In this opinion piece David Allen, a specialist in resource management, environmental and natural resources law at Buddle Findlay says now that key NZ climate change policies are bedded in, the real work starts.
There is an increasing sense of urgency around climate change as Aotearoa continues to strive to meet international obligations to decarbonise its economy.
It is no secret that the transition to a low-emission economy is a significant opportunity to not only improve our economic prosperity, but restore our natural environment.
This year has seen the publishing of the National Adaptation Plan and the Emissions Reduction Plan. While both provide high-level guidance and help focus attention on what needs to be done, the devil is always in the detail; understandably these plans largely leave that detail for subsequent processes.
Achieving the objectives of both plans will require clear leadership, a complex work programme (given the sheer number of actions outlined in them) and considerable financial commitment.
A key aspect will be delivering significant additional renewable energy generation capacity. Given the complex interface between environmental and market regulation, combined with the tight supply of raw materials central to their construction, this could be easier said than done.
While there is no shortage of interesting change ahead, time will tell how successful businesses are at keeping pace. What we do know is that when it comes to navigating complex and fast-moving change, working with a team of climate change and sustainability experts can help businesses achieve their environmental goals.
For businesses 2023 shapes as a pivotal year in their drive to set, if not reach, their climate change and sustainability goals. We anticipate several likely themes to continue and emerge:
1: Sustainable finance products. We see a clear shift towards financing structures that incorporate environmental considerations and reflect their sustainability ambitions. The sustainability-linked loan market continues to increase and we are seeing borrowers in an increasingly wide range of industries implementing them.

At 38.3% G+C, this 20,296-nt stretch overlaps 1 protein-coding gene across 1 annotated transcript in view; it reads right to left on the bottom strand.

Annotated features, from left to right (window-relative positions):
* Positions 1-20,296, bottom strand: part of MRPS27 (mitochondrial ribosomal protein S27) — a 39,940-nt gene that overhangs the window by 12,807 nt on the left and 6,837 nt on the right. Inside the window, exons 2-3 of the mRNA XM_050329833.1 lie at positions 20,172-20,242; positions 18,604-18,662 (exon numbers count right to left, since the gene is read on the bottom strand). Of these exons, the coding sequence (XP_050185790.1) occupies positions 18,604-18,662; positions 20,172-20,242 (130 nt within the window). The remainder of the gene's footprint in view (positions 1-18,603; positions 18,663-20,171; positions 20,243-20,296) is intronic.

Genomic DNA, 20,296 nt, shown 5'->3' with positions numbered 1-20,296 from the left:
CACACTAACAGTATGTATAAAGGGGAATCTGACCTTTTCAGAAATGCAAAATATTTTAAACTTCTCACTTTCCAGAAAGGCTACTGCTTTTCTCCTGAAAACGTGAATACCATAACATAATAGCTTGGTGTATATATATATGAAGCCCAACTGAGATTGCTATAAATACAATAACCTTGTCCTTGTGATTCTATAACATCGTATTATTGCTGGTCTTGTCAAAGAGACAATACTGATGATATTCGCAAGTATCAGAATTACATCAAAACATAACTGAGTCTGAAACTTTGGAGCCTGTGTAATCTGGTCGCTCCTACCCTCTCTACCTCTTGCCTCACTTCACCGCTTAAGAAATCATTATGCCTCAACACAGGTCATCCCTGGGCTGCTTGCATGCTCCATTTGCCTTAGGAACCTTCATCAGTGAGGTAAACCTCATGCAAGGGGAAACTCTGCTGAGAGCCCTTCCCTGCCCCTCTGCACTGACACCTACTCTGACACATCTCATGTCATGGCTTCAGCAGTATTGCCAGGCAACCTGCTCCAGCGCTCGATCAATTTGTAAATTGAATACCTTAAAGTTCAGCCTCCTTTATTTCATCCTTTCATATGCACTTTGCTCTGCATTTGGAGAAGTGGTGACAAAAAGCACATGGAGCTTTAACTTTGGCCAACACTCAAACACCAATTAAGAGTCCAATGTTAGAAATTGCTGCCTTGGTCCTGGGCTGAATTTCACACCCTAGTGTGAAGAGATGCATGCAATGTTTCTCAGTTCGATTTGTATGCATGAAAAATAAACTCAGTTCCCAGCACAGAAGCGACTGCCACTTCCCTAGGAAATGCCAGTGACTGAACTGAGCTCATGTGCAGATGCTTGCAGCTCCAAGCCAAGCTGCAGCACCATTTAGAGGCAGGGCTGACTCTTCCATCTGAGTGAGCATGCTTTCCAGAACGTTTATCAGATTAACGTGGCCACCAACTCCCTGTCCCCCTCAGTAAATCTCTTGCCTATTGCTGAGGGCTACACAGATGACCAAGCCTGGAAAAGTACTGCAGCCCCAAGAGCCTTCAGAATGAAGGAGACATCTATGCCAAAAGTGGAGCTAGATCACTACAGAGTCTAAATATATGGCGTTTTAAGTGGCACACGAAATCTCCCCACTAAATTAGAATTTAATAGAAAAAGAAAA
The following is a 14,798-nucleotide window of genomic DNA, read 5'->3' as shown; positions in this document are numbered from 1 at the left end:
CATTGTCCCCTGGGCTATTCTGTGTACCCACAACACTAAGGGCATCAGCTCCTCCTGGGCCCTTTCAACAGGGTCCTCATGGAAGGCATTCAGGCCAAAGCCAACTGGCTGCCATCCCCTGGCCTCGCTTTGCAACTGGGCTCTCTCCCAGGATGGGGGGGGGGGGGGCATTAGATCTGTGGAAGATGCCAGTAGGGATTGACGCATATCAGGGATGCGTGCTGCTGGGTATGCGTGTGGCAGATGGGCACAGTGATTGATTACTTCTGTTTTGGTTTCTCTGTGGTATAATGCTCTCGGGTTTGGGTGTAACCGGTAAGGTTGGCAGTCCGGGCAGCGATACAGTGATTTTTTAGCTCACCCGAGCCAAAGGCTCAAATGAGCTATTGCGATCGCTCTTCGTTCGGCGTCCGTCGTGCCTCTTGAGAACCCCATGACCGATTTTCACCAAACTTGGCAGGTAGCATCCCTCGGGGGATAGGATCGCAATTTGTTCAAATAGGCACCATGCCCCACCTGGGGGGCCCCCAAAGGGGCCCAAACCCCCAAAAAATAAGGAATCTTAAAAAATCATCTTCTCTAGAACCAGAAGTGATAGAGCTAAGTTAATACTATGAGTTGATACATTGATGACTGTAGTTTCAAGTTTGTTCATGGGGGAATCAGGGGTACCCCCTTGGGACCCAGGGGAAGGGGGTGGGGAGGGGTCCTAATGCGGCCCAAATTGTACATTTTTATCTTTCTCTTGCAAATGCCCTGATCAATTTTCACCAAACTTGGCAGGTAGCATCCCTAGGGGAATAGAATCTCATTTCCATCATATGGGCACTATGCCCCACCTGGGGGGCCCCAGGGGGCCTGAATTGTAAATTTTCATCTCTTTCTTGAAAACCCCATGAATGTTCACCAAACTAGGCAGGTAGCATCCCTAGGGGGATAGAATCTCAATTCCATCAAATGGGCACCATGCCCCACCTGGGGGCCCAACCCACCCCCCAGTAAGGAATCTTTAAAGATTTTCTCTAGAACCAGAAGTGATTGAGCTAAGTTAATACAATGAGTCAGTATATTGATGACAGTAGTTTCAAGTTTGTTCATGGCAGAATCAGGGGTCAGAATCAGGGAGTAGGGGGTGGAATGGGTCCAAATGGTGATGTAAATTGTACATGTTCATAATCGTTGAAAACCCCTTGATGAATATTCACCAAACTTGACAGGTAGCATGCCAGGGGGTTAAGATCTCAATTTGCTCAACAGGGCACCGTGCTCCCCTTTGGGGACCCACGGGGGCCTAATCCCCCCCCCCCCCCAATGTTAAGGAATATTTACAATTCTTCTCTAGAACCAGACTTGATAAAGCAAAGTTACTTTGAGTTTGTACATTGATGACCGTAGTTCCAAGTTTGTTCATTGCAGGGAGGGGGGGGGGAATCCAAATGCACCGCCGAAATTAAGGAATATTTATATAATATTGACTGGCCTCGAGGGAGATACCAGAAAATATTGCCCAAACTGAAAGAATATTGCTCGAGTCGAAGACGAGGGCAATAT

More recently, we have seen sustainability-linked loans becoming more available in the mid-market and SME (small-to-medium businesses) space, with several banks developing loan products of this kind for businesses.
2: The Financial Sector (Climate-related Disclosures and Other Matters) Amendment Act 2021. While it has been signalled that the new climate-related disclosure obligations will be staggered, and that businesses will be given time to increase the quality and quantity of their disclosures, they still represent a steep learning curve.
Businesses should use time next year to take a “learn by doing” approach. The key will be to embrace the “doing” and recognise the real and present impacts of climate change.
3: Climate-based litigation. In the last few years, we have seen international courts handing down climate decisions in both a public and private context, with varying degrees of success.
For example, this year the Federal Court of Australia rejected the imposition of a novel duty of care by the Minister for the Environment to Australian children to avoid causing them personal injury by climate change-related harm. Conversely, in 2021 the District Court in the Hague ordered Royal Dutch Shell to cut its global emissions by 45 per cent by 2030.
4: Renewable generation. There is an urgent need for significant levels of new (and retention of existing) renewable generation if New Zealand is to reach its climate change commitments.
Businesses need renewable energy options now to enable them to decarbonise, grow (and access markets) and to drive innovation. What renewable energy options are delivered, and when, will be interesting to see.
5: Resource Management Act (RMA) amendments. The 2020 RMA amendments will soon take legal effect such that climate change may be an issue in every planning and consenting process. As there is presently no national guidance, businesses can expect a period of considerable uncertainty - and must be involved in informing the key planning processes.
6: RMA reform. The Natural and Built Environment Bill (NBEB) and the associated Spatial Planning Bill were introduced in November. The third of the RMA reform acts, the Climate Change Adaptation Bill (CCAB), is expected to be introduced in 2023.
While the NBEB addresses climate change by identifying it as one of several outcomes, it will be interesting to see how the CCAB helps New Zealand manage the impacts of climate change.
Real direction for climate change should occur first through the National Planning Framework, and then through regional spatial strategies and ultimately plans. Businesses will have to keep a careful eye on the development of these documents over the next 10 years.
Buddle Findlay is a leading provider of climate change and sustainability legal services. This reputation has been forged over many years, involving a broad spectrum of clients across different parts of the New Zealand economy.
Now more than ever, climate change and achieving positive environmental outcomes are increasingly important to Kiwis. Many businesses have already committed to - or are on the path to - minimising their carbon footprint.
Our experience covers carbon forestry, climate change and emissions trading, climate reporting and financial regulation, environment and resource management, renewable energy and energy efficiency, sustainable finance and sustainable development and construction.
For more on the breadth of our team’s experience and to see how we can help your organisation, view our site for dedicated climate change and sustainability insights and updates here.